TAXES AND DEVELOPMENT
Use the tax system to help reduce poverty and inequality
The tax system is a key tool for redistributing wealth. Closing the gap between rich and poor is not only a moral and ethical imperative, it is also critical to restoring a healthy balance to a market-based economy. The market does not work very well to send signals on what should be produced if there is not some correlation between the effective demand of the members of society and their need to ensure that their basic needs are met. At the same time when wealth becomes so concentrated in the hands of a few, there is weak consumer demand with disastrous consequences in terms of jobs and economic growth. Canada is growing more unequal. Social and economic disparities threaten democracy itself as those with the most wealth are able to influence political decision-making, and do so to protect and strengthen their own interests. The wealthiest, who can afford to pay a fair share of our public service costs, enjoy a tax system skewed in their favour.A more progressive tax system can help to narrow the growing gap between rich and poor and boost the economy by stimulating consumer spending by middle and lower income Canadians. Higher tax rates on higher income brackets should be restored.But restoring higher income tax rates for higher incomes alone will not ensure the rich pay a fairer share. Most very rich people don't pay anything close to the highest marginal rate on their income because they find all kinds of ways – both legal and illegal- to avoid paying taxes.One of the most unfair things about our tax system is that income from investments is taxed at a much lower rate. And the really rich get most of their income from investments. Over 2/3 of the capital gains exemptions goes to tax filers making over $100,000 a year. This cost the government over $11 billion in 2007.Governments need to adopt the principle articulated by the Carter Commission on taxation 50 years ago that, “a buck is a buck,” regardless of how you earn it.Tax breaks that disproportionately benefit the rich, such as the very high limit on RRSP contributions, and the Stock Option Deduction need to be curtailed. The Stock Option
Deduction, for example, saw 90% of the benefit going to the less than 1% of tax filers with incomes of over $250,000.Canada is one of the few countries that does not have an inheritance or estate tax. This means that wealth is passed on from generation to generation and gets more and more concentrated in the hands of a few. It is proposed that this tax be only applied only to amounts in excess of $5 million. This means that inheritances of cottages or other property that has been held in the family for decades would not be affected. Family farms would also be able to be passed on to following generations without facing a tax penalty. The Alternative Federal Budget 2012 estimates this could raise $1.5 billion a year. The tax system can help to take away an unfair share of resources from the rich, but it can also be used to give some of these resources to support the poor. The tax and transfer system has worked to moderate the growing gap between rich and poor. Between 1981 and 2010, the market income inequality as measured by the Gini coefficient increased by 19.4 per cent. But this was partially offset by transfers and taxes so that after transfers and tax are taken into account inequality increased by only 13.5 per cent. It is still a high number, but it could have been much worse. But our tax and transfer system could be doing a much better job. According to a recent study by the Centre for the Study of Living Standards, "If Canada’s redistributive effort were to be raised to the OECD average, nearly two thirds of the increase in after-tax inequality that has take place in Canada since 1981 would be eliminated. Equally, if the level of redistributive effort that was in place in Canada in 1994, the year where redistribution was greatest, had still been in place in 2010, one half of the rise in after-tax inequality between 1981 and 2010 would be reduced. Canada thus has much room to increase its redistributive effort. What is needed is political will."1The Canadian tax system has had several programs that have been very successful in helping to reduce poverty. For children there are the Canadian Child Tax Benefit and National Benefit Supplement and Child Disability Benefit. In many provinces and territories the federal and provincial/territorial efforts have been combined in the National Child Benefit to which the Federal Government has contributed just over $10 billion a year. Currently the maximum annual benefit is $3,485 for first child to families with net incomes below $24,183 in 2011. The National Child Benefit is a universal program that provides a benefit even to those families who have incomes below the level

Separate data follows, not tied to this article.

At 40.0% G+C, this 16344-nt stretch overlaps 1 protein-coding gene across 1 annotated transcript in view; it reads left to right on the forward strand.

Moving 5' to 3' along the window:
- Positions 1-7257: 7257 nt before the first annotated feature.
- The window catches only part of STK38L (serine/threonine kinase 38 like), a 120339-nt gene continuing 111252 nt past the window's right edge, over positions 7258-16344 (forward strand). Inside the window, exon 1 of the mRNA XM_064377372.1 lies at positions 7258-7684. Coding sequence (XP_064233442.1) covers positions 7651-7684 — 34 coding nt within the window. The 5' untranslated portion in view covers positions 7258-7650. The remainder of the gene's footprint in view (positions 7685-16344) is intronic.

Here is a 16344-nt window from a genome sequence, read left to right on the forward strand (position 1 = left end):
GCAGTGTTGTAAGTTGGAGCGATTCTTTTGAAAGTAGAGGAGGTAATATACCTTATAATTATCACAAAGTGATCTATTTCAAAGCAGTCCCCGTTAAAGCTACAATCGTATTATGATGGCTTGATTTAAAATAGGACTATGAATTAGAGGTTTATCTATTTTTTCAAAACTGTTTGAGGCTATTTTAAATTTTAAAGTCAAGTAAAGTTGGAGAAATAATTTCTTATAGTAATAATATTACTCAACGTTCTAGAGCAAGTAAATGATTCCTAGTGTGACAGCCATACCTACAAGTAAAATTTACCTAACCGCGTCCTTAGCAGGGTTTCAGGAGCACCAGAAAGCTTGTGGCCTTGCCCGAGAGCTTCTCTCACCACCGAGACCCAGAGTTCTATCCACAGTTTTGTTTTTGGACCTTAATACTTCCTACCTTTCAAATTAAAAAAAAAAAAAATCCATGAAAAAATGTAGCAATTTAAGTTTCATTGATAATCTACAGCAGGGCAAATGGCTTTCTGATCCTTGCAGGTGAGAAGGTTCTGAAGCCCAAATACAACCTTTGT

where they have to pay taxes. It delivers more support to families that need more help but almost 90% of families with children get some portion of the benefit.The National Child Benefit has been largely responsible for reducing the incidence of low income among families with children from 17.6% when it was introduced in 1998 to 10.5% in 2005. Child poverty could practically be eliminated if this benefit were increased to a maximum of $5,400 per child. This would cost just over $5 billion. This may seem like a lot but it could be partly offset by eliminating the Universal Child CareBenefit which costs about $2.5 billion a year. The Working Income Tax Benefit is a program introduced in 2007 and improved in 2009 that provides a supplement to the working poor to offset the loss of benefits that results from going off social assistance and the increased costs associated with working such as transit. It is a refundable tax credit that provides up to about $1000 a year for single persons and about $1750 per couple depending on the province they live in and slightly more for those with a disability. Although it has helped to provide a positive incentive for people to move off welfare and into the workforce, it does not do enough to help working poor families who have never been on social assistance. The maximum benefits should be raised and the program should extend its reach higher up the income ladder so that it becomes a major income support for Canadians who work but remain poor. Raising minimum wages so that a single person working full time would have an above the poverty line income is an important complementary measure that would not require any government expenditure and could actually increase tax revenue.The Old Age Security and Guaranteed Income Supplement has helped to greatly reduce seniors’ poverty in Canada to less than 5%. Instead of cutting back on these successful programs, benefits should be increased with the goal of eliminating poverty among seniors all together. Strengthening public pension and improving the Old Age Security/Guaranteed Income Supplement programs is becoming more important now as more and more Canadians workers are reaching retirement age finding without robust company pensions or private RRSP savings to rely on. Less than 40% of Canadians are now covered by workplace pensions and employers have been reducing the level of benefits. Only 30% of Canadians who are eligible to do so contribute to RRSP savings and many of those that have retirement savings have seen them shrink as a result of the global economic recession in 2008.2A small part of the $29 billion the government now spends in tax breaks for RRSPs and company pensions which mainly benefits wealthier Canadians, which is greater than the total cost of the OAS, could be used to increase the OAS/GIS benefit for singleseniors to at least the poverty line and keep the retirement age at 65. These government programs could be complemented by improvements to the Canada Pension Plan to strengthen our old age security system. A doubling of the replacement rate from 25% of covered earnings to 50% of average adjusted pensionable earnings as suggested by the Canadian Labour Congress could be achieved by a modest increase in employee and employer contributions, without any additional cost to the government.We are pleased that the Finance Committee has undertaken this study on an important issue that affects our economic performance as well as social well being. We trust you will be able to make some strong recommendations for government action, particularly on how the tax system could contribute to reducing the income gap.